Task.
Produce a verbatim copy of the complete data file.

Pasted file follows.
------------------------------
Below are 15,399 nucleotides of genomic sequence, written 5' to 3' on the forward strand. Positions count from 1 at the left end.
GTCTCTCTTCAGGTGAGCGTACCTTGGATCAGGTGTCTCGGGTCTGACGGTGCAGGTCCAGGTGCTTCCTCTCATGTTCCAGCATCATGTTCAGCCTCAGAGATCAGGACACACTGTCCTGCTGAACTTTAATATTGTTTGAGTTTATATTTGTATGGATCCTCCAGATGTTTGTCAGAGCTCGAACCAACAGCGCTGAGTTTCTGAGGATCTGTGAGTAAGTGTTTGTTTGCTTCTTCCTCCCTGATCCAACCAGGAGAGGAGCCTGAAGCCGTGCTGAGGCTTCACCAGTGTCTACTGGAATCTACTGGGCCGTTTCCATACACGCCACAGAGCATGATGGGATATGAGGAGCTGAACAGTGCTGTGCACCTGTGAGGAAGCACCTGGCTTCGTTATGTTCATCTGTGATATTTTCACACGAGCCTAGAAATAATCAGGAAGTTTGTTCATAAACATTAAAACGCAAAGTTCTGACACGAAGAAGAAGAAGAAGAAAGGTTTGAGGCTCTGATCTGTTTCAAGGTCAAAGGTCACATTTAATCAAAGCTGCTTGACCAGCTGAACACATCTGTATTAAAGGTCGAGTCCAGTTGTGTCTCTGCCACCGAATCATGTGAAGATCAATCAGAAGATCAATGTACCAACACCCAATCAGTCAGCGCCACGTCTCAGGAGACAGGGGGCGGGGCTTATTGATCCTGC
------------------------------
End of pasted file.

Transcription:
Below are 15,399 nucleotides of genomic sequence, written 5' to 3' on the forward strand. Positions count from 1 at the left end.
GTCTCTCTTCAGGTGAGCGTACCTTGGATCAGGTGTCTCGGGTCTGACGGTGCAGGTCCAGGTGCTTCCTCTCATGTTCCAGCATCATGTTCAGCCTCAGAGATCAGGACACACTGTCCTGCTGAACTTTAATATTGTTTGAGTTTATATTTGTATGGATCCTCCAGATGTTTGTCAGAGCTCGAACCAACAGCGCTGAGTTTCTGAGGATCTGTGAGTAAGTGTTTGTTTGCTTCTTCCTCCCTGATCCAACCAGGAGAGGAGCCTGAAGCCGTGCTGAGGCTTCACCAGTGTCTACTGGAATCTACTGGGCCGTTTCCATACACGCCACAGAGCATGATGGGATATGAGGAGCTGAACAGTGCTGTGCACCTGTGAGGAAGCACCTGGCTTCGTTATGTTCATCTGTGATATTTTCACACGAGCCTAGAAATAATCAGGAAGTTTGTTCATAAACATTAAAACGCAAAGTTCTGACACGAAGAAGAAGAAGAAGAAAGGTTTGAGGCTCTGATCTGTTTCAAGGTCAAAGGTCACATTTAATCAAAGCTGCTTGACCAGCTGAACACATCTGTATTAAAGGTCGAGTCCAGTTGTGTCTCTGCCACCGAATCATGTGAAGATCAATCAGAAGATCAATGTACCAACACCCAATCAGTCAGCGCCACGTCTCAGGAGACAGGGGGCGGGGCTTATTGATCCTGC